PC users just want quick and easy access to their games, not restrictive software
Good Old Games, the digital distribution service focused on selling classic titles without any sort of DRM and with extra features, believes other game publishers need to stop believing that DRM (Digital Rights Management) systems will stop people from pirating their games, and just try to pack in more value into their products.The ongoing debate over PC piracy has seen some new developments in recent times, with Ubisoft criticizing PC gamers, claiming they want their own version of I Am Alive just to be able to pirate it once it’s released.
Good Old Games’ head of public relations and marketing, Trevor Longino, already talked about Ubisoft’s wrong attitude, and has now shared his thoughts on DRM software and how they don’t really stop people from pirating it, largely because hackers can overcome pretty much any system.
“DRM doesn't stop theft of games, let's make that clear,” Longino told Destructoid. “It's a false argument to say it does. Every game that came out this year -- every single one regardless of the kind of DRM on it -- was pirated. Frequently before the game was even for sale on retail shelves but within 48 hours after launch, either way. There's a whole industry devoted to selling DRM solutions to publishers and developers, and no one seems to be clued into the fact that it doesn't stop piracy.”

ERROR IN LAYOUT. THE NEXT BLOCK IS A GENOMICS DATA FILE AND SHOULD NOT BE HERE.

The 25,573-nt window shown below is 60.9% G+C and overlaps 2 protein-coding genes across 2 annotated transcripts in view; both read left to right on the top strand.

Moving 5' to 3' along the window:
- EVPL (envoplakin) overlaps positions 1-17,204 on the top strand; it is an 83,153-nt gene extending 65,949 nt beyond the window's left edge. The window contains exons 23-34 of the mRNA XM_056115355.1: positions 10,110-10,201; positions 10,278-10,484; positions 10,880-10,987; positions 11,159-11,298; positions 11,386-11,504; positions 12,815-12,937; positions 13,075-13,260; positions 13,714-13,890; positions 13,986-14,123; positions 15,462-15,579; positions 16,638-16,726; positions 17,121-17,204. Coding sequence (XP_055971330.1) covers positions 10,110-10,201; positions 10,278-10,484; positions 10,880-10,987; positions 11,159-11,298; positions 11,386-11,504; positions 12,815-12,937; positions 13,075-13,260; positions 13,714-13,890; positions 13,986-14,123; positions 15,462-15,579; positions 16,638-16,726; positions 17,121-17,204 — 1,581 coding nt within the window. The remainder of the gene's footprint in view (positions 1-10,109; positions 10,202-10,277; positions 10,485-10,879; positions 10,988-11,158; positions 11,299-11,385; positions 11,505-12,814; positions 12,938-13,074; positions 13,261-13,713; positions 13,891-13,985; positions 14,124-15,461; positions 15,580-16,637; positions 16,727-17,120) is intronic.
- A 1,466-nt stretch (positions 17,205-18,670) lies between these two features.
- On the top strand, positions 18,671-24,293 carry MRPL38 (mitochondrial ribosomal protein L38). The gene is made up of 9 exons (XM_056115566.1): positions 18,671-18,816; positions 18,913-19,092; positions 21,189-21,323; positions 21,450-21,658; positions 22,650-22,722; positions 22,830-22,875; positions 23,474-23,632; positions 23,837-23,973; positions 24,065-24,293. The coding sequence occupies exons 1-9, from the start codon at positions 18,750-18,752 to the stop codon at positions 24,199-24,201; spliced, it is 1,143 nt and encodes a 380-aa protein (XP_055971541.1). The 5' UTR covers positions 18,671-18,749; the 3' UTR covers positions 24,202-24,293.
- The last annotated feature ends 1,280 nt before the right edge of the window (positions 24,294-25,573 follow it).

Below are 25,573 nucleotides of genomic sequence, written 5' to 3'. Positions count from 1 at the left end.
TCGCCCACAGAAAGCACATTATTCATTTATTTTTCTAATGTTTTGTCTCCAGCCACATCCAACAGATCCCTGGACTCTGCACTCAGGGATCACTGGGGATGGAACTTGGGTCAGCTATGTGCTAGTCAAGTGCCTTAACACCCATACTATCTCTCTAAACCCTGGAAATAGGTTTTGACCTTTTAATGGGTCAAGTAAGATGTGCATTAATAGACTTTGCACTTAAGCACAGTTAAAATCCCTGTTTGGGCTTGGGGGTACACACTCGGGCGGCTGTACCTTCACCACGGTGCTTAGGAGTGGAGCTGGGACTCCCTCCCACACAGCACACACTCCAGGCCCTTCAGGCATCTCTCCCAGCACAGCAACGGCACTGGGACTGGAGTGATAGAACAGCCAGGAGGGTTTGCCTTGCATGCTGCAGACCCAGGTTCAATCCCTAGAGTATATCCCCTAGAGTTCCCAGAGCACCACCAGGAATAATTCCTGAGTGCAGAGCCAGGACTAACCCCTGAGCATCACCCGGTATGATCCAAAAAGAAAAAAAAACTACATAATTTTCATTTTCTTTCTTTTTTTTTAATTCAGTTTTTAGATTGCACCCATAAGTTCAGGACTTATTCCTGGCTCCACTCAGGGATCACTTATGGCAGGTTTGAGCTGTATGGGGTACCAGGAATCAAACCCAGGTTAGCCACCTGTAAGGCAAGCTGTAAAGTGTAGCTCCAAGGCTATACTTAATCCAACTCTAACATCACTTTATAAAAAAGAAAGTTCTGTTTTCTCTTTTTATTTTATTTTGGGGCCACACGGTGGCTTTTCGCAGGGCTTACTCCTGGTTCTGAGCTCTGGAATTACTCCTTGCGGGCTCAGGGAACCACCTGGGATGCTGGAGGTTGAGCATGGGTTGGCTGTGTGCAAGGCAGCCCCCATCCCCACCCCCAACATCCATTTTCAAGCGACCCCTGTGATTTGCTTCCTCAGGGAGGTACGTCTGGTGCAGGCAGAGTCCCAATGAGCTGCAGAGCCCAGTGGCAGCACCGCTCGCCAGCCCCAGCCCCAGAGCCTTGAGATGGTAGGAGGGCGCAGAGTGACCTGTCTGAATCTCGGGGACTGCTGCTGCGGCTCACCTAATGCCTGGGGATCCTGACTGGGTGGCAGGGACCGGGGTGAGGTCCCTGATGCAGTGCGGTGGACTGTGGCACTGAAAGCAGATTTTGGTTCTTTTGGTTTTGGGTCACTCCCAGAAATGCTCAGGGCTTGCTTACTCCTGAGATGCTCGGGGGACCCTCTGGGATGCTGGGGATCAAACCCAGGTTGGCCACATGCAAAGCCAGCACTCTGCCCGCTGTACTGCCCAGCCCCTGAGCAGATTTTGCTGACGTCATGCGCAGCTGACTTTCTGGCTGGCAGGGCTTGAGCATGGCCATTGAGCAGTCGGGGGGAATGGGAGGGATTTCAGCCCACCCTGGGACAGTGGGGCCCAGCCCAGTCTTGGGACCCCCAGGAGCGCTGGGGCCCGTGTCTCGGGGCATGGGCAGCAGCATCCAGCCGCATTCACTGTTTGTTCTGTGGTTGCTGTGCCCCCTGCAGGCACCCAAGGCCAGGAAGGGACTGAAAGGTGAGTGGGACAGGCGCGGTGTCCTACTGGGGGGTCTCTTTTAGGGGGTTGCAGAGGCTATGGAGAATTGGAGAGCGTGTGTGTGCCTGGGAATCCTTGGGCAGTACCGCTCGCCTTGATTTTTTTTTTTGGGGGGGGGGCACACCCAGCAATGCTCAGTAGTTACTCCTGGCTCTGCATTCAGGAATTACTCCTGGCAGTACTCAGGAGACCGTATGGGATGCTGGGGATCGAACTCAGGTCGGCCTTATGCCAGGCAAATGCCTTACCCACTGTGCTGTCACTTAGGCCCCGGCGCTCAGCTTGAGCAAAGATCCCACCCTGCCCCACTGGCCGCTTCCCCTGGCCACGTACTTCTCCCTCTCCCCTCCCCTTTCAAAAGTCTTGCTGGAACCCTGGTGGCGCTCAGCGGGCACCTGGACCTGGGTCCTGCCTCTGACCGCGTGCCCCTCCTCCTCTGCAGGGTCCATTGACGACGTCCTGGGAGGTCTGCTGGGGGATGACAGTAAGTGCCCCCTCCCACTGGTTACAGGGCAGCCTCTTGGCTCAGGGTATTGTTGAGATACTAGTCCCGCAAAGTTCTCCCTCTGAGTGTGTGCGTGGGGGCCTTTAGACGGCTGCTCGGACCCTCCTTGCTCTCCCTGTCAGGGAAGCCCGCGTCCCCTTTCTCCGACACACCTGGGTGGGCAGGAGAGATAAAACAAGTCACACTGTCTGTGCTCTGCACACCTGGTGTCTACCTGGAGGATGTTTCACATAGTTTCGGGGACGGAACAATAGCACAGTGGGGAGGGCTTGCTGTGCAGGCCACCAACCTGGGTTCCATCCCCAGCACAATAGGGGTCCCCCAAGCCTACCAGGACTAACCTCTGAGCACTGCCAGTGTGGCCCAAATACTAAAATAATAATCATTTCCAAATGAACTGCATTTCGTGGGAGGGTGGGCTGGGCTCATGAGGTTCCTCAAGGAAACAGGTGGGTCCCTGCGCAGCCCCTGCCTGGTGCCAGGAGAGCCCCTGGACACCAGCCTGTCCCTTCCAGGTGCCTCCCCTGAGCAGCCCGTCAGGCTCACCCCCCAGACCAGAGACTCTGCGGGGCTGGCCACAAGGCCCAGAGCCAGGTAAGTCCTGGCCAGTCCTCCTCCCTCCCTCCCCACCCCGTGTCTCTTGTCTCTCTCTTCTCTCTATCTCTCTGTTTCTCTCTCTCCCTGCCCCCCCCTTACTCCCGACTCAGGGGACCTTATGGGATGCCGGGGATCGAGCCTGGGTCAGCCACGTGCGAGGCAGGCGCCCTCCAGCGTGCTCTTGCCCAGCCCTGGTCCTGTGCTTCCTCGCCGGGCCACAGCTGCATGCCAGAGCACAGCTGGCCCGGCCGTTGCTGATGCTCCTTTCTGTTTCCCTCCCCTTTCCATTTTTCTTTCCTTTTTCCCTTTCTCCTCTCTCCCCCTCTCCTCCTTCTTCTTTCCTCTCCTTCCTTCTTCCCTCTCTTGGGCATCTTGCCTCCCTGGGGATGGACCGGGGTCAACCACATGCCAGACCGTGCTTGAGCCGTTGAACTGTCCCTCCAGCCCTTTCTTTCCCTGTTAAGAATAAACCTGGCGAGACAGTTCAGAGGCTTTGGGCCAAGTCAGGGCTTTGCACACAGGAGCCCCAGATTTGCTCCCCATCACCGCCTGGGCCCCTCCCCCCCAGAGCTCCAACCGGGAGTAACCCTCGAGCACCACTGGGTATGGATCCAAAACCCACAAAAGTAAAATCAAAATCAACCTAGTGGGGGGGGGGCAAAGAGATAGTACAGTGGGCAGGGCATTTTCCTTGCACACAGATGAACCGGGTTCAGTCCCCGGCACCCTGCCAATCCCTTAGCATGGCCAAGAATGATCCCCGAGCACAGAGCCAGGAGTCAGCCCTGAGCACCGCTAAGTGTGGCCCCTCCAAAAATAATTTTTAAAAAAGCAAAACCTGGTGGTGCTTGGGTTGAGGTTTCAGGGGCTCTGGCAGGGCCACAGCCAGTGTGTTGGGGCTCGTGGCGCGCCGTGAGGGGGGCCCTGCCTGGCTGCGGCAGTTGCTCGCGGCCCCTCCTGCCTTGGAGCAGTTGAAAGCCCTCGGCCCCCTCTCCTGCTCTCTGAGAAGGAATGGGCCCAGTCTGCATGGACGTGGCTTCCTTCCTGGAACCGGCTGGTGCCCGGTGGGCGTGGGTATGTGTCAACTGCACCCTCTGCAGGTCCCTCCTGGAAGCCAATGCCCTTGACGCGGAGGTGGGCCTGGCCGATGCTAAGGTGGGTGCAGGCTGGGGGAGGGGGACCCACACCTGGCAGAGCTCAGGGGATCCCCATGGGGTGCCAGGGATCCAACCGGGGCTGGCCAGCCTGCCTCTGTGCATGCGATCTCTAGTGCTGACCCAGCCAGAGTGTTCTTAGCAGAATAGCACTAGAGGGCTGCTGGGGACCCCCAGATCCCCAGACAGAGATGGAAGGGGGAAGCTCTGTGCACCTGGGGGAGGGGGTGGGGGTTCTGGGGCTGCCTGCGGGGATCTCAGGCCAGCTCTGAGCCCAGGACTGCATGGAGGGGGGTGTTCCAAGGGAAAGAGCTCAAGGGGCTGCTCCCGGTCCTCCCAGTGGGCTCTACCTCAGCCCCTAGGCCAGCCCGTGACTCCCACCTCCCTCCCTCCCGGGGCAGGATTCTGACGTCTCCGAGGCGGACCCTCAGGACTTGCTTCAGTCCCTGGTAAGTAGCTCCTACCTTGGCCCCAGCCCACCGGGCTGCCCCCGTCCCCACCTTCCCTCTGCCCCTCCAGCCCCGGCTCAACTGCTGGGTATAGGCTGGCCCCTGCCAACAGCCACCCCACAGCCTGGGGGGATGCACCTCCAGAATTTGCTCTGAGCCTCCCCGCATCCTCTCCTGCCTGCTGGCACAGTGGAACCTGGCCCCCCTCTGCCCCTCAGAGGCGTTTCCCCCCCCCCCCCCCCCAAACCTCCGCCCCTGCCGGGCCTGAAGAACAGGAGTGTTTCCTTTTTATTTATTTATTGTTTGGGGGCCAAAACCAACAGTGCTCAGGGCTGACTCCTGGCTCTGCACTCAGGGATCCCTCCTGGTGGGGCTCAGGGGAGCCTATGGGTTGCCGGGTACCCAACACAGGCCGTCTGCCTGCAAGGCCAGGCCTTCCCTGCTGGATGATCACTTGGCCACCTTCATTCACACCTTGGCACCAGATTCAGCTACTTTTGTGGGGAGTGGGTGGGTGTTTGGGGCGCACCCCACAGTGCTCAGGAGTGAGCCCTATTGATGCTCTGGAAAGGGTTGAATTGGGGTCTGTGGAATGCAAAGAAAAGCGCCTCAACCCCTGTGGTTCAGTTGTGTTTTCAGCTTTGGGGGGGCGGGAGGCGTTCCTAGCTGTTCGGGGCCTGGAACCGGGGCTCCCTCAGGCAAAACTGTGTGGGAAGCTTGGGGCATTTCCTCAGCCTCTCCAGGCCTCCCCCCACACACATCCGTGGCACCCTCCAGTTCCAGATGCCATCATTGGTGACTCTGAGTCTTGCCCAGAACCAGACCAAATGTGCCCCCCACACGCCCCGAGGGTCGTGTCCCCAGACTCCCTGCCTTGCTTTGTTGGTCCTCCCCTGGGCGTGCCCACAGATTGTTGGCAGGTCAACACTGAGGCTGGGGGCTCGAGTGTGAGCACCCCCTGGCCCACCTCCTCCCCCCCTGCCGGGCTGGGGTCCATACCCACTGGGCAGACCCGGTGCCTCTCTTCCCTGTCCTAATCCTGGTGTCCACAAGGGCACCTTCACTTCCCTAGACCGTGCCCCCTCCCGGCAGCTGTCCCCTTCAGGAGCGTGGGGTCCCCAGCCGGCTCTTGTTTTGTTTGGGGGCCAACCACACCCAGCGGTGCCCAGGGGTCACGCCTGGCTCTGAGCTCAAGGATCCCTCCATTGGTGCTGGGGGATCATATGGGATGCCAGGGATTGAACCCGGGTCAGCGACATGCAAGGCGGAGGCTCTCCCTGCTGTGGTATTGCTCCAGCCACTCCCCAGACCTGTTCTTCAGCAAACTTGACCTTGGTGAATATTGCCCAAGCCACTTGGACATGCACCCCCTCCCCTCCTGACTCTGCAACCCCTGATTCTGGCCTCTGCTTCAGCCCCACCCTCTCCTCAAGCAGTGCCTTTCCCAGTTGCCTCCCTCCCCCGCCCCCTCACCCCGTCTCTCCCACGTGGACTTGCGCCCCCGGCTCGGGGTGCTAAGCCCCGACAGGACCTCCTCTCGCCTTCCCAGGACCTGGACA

The GOG executive believes, and backs up his thoughts with several surveys, that gamers just want easy and quick access to a complete game, and are more than willing to pay for such a feature if it’s available to them.
“If DRM doesn't stop theft, what does? Well, according to surveys, the value of the game offer. Almost 50% of the users surveyed stated that one of the main reasons why they pirated games was the lack of perceived value of the package. Either they wanted the game for less money or they wanted more bonus content in the package. That should sound familiar, given that it's GOG.com's business model.”
Longino concludes by saying that, “DRM isn't necessary to curb piracy. We've proven that. Make the value of what you sell evident, and you'll reduce the numbers of gamers who don't pay for the games they play.”
Ubisoft isn’t really in the best position, as it’s currently complaining of piracy while fitting its recent PC games with restrictive DRM that requires users to have a permanent online connection, even if the titles have just single-player modes.